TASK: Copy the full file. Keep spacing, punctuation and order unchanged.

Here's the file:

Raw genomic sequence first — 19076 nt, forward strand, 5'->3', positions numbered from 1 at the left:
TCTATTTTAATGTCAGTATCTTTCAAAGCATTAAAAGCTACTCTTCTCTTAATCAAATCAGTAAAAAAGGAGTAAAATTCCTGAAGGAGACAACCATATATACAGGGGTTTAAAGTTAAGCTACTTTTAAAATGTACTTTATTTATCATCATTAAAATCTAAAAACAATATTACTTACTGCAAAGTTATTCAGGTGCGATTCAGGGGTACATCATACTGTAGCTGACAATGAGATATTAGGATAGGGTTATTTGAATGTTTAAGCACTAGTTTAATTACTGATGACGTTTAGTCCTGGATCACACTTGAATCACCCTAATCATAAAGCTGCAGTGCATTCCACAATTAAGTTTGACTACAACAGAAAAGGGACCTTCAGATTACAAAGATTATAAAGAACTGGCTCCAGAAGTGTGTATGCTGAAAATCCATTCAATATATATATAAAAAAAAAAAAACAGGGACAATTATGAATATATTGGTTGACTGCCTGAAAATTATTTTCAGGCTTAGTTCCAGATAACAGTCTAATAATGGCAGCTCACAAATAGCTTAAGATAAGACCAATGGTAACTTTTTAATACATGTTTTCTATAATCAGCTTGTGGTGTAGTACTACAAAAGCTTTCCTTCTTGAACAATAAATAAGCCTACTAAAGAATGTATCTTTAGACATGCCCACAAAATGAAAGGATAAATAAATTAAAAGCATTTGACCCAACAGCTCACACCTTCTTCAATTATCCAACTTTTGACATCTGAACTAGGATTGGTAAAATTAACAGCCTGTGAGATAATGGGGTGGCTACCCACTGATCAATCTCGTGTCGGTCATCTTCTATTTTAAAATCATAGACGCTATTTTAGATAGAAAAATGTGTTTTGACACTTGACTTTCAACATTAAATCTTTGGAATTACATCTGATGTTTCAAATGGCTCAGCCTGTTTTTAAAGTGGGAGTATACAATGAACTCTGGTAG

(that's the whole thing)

Raw genomic sequence first — 19076 nt, forward strand, 5'->3', positions numbered from 1 at the left:
TCTATTTTAATGTCAGTATCTTTCAAAGCATTAAAAGCTACTCTTCTCTTAATCAAATCAGTAAAAAAGGAGTAAAATTCCTGAAGGAGACAACCATATATACAGGGGTTTAAAGTTAAGCTACTTTTAAAATGTACTTTATTTATCATCATTAAAATCTAAAAACAATATTACTTACTGCAAAGTTATTCAGGTGCGATTCAGGGGTACATCATACTGTAGCTGACAATGAGATATTAGGATAGGGTTATTTGAATGTTTAAGCACTAGTTTAATTACTGATGACGTTTAGTCCTGGATCACACTTGAATCACCCTAATCATAAAGCTGCAGTGCATTCCACAATTAAGTTTGACTACAACAGAAAAGGGACCTTCAGATTACAAAGATTATAAAGAACTGGCTCCAGAAGTGTGTATGCTGAAAATCCATTCAATATATATATAAAAAAAAAAAAACAGGGACAATTATGAATATATTGGTTGACTGCCTGAAAATTATTTTCAGGCTTAGTTCCAGATAACAGTCTAATAATGGCAGCTCACAAATAGCTTAAGATAAGACCAATGGTAACTTTTTAATACATGTTTTCTATAATCAGCTTGTGGTGTAGTACTACAAAAGCTTTCCTTCTTGAACAATAAATAAGCCTACTAAAGAATGTATCTTTAGACATGCCCACAAAATGAAAGGATAAATAAATTAAAAGCATTTGACCCAACAGCTCACACCTTCTTCAATTATCCAACTTTTGACATCTGAACTAGGATTGGTAAAATTAACAGCCTGTGAGATAATGGGGTGGCTACCCACTGATCAATCTCGTGTCGGTCATCTTCTATTTTAAAATCATAGACGCTATTTTAGATAGAAAAATGTGTTTTGACACTTGACTTTCAACATTAAATCTTTGGAATTACATCTGATGTTTCAAATGGCTCAGCCTGTTTTTAAAGTGGGAGTATACAATGAACTCTGGTAG